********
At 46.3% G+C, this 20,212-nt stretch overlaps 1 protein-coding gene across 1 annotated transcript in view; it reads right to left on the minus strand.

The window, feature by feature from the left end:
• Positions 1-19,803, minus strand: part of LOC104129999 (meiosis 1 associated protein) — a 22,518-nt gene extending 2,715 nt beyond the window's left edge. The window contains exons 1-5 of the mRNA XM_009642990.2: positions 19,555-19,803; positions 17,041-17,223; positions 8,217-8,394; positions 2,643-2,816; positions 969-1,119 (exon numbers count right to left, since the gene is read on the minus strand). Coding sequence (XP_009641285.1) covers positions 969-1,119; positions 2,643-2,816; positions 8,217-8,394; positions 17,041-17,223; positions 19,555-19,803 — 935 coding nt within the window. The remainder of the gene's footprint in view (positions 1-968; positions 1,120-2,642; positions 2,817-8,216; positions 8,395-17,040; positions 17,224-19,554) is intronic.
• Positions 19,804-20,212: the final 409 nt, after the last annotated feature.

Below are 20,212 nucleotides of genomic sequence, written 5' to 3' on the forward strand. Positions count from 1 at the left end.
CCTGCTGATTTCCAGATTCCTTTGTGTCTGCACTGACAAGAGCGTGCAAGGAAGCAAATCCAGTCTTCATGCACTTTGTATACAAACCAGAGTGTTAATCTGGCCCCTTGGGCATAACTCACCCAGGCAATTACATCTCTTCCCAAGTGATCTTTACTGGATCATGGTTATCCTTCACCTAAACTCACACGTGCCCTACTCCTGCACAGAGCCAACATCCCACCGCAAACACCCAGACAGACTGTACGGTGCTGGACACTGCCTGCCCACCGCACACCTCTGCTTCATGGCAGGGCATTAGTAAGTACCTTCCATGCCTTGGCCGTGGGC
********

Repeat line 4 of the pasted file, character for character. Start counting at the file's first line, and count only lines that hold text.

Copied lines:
• Positions 19,804-20,212: the final 409 nt, after the last annotated feature.